Michael McDowell (Soldiers Project) – Michael McDowell currently serves as the Executive Director for The Soldiers Project headquartered in North Hollywood, CA where the organization has honorably served thousands of veterans and family members throughout the country. He leads a national organization that offers free, confidential, and unlimited mental and behavioral health for Post 9/11 veterans and their loved ones. A retired Marine officer, McDowell served as a field artillery and civil affairs officer from January 2001 to August 2016 and held numerous platoon, battery, and battalion-level commands before his departure from active duty service.  He deployed six different times serving in Iraq, Afghanistan, and Southeast Asia as a member of the 31st Marine Expeditionary Unit in Okinawa, Japan.  McDowell holds graduate degrees from the University of Southern California (MBA, 2015) and Montana State University-Billings (M.Ed, 1994).  McDowell’s personal involvement in mental and behavioral health support has led to his desire to build virtual community-centered clinics with providers and peer support to provide short and long-term services to veterans and family members. His vision is to build long-term, mutually supportive community partnerships that bring lasting reductions in issues associated with post-traumatic stress and the symptoms of depression related to military service.

Steven Padilla (Headstrong) – Steven Padilla is retired US Army who served as a Combat Engineer with a deployment to Iraq looking for roadside bombs. Steven has dealt with PTSD/Anxiety due to survivors guilt and has gone through countless hours of Prolonged Exposure therapy to help him manage his PTSD. Since then Steven has advocated for veterans policies with IAVA and was invited to witness President Obama Sign the Clay Hunt SAV act in 2015 at the White House. He would later oversee the western region for IAVA serving over half of IAVA’s members. He has advocated both locally and nationals for veteran policies that affect veterans on a daily basis. Steven has spoken at the request of Congress members about PTSD and has recently spoken at SPAWAR about hidden disabilities. He has also done media, given advice on movies like Shia LaBeouf “Man Down” (post-production) and recently worked with the VA’s “Make the Connection” program to talk about his experience in the hope that others would get help. He is currently working with Headstrong as a representative in Southern California to aid in the growth of their program and is currently attending National University to obtain his B.S. in Organizational leadership.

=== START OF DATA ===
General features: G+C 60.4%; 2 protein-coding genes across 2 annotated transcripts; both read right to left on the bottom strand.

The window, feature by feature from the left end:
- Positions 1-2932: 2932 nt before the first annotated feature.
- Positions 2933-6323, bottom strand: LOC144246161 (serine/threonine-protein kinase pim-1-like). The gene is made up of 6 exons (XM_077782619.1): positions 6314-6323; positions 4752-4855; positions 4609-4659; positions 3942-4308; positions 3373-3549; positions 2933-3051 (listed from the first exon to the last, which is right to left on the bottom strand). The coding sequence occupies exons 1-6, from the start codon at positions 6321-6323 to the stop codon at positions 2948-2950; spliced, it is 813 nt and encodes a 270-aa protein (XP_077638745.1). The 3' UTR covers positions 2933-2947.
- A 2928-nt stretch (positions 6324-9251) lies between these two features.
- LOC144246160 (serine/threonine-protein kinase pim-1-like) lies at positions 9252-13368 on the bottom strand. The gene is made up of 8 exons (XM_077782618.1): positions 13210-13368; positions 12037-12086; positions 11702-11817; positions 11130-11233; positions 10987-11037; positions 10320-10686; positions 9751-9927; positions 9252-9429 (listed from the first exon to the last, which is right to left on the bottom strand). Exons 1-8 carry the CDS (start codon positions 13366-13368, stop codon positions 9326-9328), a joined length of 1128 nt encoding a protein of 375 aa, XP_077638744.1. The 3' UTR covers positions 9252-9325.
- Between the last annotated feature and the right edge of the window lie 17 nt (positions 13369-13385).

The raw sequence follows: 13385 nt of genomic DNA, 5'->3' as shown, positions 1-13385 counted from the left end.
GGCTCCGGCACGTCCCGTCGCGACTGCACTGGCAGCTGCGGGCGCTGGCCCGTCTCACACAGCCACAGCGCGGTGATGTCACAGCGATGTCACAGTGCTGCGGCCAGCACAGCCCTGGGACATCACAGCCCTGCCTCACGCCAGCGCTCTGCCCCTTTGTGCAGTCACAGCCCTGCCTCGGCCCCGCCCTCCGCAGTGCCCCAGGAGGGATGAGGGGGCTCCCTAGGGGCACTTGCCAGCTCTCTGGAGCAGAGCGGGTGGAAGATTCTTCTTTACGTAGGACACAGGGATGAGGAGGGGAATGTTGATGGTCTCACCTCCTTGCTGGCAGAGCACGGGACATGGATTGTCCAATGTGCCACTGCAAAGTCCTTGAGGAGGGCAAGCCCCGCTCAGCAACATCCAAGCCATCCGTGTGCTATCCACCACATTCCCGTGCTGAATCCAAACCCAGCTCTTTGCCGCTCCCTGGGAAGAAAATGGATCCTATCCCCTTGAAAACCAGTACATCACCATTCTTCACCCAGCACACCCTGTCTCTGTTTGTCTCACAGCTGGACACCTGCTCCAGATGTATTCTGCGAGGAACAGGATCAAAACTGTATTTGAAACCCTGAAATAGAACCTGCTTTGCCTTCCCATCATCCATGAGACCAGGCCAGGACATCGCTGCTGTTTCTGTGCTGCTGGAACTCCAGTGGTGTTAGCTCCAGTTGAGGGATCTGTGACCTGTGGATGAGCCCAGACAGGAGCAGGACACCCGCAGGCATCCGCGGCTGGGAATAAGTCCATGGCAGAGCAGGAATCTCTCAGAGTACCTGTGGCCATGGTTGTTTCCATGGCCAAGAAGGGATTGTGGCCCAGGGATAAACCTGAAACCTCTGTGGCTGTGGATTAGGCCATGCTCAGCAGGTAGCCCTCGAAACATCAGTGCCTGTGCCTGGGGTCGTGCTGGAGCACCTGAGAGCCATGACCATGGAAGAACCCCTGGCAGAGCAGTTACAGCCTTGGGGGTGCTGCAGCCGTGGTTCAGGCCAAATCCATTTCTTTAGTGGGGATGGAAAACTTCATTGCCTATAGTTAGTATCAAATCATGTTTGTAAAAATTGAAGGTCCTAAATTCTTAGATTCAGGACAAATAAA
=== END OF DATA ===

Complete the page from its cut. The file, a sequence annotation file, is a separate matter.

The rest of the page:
Jocelyn Merino (Southern Caregiver Resource Center) – Jocelyn Merino is a Family Consultant and Caregiver Coach at Southern Caregiver Resource Center. Through her work with Operation Family Caregiver (OFC), Jocelyn provides support to family caregivers who are taking care of a veteran or a service member with PTSD, TBI, or a physical disability. She also provides counseling, consultation, education, and group work to family caregivers of those caring for someone with a progressive illness. She earned her bachelor’s and master’s degrees in social work from California State University, Sacramento.


Looking for more resources on mental health? See below:
Operation Family Caregiver Services
Addiction and the Adopted Child: A Look at the Links
Trusted Counsel: Does Your Tween Need Therapy?
The Emotional and Psychological Effects of Cancer
When Grief Becomes a Mental Health Issue
Becoming a Happy Empty Nester
Understanding Mental Health Issues in Seniors
Helping a Friend or Family Member with Depression or Bipolar Disorder


Post By: Adrian Edquid. Adrian is a BSW graduate and is serving as an AmeriCorps VISTA for the San Diego Military Family Collaborative.